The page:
January 12, 2021
Greetings from Brooklyn! I was delighted when I was invited to write a guest blog, and of course I couldn’t resist the temptation to talk about a BOOK YOU HAVE TO READ!!!
But first, let me tell you what’s been happening here in NYC. Like all around the world, life has been upended by COVID. The subways have been eerily quiet and trash pick-up isn’t what it used to be. And there’s no denying that so many of the things that make New York New York--such as live theater, bustling restaurants, crowded streets with people happily (or grumpily) shuffling and bumping into each other, concerts, sporting events--are all on hold. But that’s the same everywhere, right?
A core thing you need to understand about New York is that the average person pays a lot of money to live in a small amount of space. Why do they do it? Because they can get cool jobs in NYC they can’t find anywhere else. Because they meet and schmooze with people from all over the world who come here to do interesting things. Because it’s a center of culture, academia, art, finance, commerce, etc, etc, etc. Because there’s so much to do outside of their small apartments, and they spend so little time there anyway, the lack of space doesn’t bother them.
Except now. Now it’s different, because for New Yorkers, being stuck at home means being confined to small apartments. If they are lucky enough to still have their job, they may work from home (which makes it worse) or at their parents’ house back in the burbs (which can be pretty awesome). Many of us lost our jobs because the restaurants, theaters, hotels, and shops we worked in have closed. Again, this is not unique to New York.
You know what hasn’t changed, though? Something that IS unique to New York? The skyline. The views. The bridges. The parks. The paths along the rivers. The history.
Many of you who read this blog may only know the Disney-fied version of NYC in the past twenty years. A very funny comedian recently referenced how anomalous it is that there is an M&M store in Times Square. Isn’t NYC tougher than that? Well, yes, we are. We’ve been through harder and worse. And we will get through this.
The last few weeks in November I worked helping a new restaurant in Brooklyn get ready to open. The restaurant is named Francie, after Francie Nolan, the protagonist in the great American novel, A Tree Grows in Brooklyn. The owners of the restaurant came up with the name long before the pandemic struck, but it has become an apt analog. Francie Nolan came from a poor Irish immigrant family who lived in Williamsburg. Things weren’t easy, but Francie and her family survived the adverse and difficult circumstances of early 1900’s Brooklyn, and things eventually got better.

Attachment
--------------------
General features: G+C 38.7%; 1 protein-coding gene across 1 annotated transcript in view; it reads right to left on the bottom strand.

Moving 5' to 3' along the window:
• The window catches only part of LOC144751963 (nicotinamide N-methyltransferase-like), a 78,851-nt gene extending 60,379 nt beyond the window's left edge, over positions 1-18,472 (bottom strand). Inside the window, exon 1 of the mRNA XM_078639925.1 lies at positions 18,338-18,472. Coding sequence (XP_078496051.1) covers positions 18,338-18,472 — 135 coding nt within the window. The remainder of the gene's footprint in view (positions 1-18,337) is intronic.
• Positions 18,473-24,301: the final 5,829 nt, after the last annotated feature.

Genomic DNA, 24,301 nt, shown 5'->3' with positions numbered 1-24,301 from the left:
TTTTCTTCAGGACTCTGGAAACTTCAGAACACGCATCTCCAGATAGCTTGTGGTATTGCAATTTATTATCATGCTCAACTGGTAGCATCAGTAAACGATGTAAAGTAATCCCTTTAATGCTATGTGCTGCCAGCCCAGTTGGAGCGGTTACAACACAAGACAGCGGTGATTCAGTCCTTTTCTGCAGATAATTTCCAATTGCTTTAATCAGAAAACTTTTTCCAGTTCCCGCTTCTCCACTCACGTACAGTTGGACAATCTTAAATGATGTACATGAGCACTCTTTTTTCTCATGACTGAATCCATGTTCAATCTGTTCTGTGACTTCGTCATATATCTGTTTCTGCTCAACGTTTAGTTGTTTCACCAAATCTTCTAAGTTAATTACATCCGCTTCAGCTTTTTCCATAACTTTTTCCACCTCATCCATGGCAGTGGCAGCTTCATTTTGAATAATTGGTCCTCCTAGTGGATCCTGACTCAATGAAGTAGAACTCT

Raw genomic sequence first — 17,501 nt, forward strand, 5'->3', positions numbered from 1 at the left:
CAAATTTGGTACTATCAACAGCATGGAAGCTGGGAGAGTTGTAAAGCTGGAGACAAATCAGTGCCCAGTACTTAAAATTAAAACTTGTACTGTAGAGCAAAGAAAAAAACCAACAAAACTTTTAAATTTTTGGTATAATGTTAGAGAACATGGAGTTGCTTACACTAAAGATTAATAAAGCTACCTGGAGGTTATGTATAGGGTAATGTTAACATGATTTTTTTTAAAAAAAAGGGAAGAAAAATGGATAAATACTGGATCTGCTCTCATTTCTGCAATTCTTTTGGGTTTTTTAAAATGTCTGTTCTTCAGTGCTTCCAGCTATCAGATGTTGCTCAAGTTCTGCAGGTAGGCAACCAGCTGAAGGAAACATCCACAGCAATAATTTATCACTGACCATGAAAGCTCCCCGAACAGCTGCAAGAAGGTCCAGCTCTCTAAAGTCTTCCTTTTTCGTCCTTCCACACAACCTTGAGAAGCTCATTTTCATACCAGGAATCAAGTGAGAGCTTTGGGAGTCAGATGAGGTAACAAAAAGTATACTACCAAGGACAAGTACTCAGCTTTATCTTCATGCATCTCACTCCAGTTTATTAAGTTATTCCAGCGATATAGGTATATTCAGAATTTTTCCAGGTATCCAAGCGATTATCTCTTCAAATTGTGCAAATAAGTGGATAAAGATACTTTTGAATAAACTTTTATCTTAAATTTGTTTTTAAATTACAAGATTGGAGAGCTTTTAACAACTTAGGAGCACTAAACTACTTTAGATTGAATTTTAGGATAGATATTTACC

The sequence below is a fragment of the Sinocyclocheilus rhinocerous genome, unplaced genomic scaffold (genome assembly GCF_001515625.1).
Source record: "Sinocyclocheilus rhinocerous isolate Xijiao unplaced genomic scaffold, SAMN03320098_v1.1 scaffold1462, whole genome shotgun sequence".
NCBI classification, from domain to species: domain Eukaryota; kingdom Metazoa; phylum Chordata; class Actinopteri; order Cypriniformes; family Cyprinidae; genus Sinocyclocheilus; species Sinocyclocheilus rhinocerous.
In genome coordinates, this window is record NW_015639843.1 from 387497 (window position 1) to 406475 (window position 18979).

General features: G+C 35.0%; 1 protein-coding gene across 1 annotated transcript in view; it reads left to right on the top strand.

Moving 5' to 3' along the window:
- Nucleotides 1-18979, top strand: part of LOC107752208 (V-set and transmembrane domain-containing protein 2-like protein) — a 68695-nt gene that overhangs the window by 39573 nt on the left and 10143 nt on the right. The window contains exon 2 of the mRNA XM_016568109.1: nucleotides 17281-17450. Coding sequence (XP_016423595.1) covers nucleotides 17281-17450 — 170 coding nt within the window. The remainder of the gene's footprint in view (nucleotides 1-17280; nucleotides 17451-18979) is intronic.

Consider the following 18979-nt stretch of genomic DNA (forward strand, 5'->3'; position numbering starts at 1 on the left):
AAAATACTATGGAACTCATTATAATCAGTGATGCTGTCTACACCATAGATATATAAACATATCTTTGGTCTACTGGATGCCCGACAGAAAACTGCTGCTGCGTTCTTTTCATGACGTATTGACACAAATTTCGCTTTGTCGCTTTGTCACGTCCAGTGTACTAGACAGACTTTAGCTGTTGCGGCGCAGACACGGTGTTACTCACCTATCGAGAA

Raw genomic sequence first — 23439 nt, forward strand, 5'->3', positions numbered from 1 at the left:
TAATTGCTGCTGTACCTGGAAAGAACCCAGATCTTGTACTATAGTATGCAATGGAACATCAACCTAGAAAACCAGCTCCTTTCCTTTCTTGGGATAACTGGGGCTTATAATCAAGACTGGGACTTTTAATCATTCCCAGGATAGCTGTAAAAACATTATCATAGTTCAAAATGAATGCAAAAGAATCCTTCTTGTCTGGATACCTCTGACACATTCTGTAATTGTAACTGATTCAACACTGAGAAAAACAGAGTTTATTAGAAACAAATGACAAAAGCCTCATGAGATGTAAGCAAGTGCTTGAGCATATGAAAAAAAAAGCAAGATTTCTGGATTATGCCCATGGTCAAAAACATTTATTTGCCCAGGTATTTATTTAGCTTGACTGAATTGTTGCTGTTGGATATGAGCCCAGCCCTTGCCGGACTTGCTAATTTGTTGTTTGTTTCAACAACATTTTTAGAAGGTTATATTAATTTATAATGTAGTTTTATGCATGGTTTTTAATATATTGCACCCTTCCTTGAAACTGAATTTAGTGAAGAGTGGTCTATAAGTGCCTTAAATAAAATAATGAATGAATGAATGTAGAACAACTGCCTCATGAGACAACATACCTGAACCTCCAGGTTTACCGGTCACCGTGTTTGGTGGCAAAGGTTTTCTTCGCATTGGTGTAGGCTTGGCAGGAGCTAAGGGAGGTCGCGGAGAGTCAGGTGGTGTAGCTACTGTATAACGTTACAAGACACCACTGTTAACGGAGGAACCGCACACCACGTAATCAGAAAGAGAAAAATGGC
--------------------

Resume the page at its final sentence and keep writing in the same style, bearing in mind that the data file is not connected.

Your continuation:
In the annals of English literature, Francie Nolan personifies resilience, hard work, hope, and the value of education. Francie slogged through tough times and the book ended happily with a brighter future ahead for Francie and the Nolan family. We will do the same. Like the tree of the title, Francie the restaurant will take root in Brooklyn, grow, and prosper.
In the meantime, on a more personal note, it has not escaped my notice that I was also living in New York during 911. I’m currently working on my second book (which I started 20 years ago at college, so never give up, people!!) which is set during 911 in the high-end New York restaurant world. I seem destined to be here in this powerful, magical, exhausting and exhilarating city at times of crisis. As uncomfortable and unsure as things have been, I’m happy to be here to support the city who’s given me so much. And I’m really excited and honored to help bring back restaurants.
Don’t worry. I’m taking notes.
Miss and love you all!
Erica W. Cantley
Follow on Instagram @ericawcantley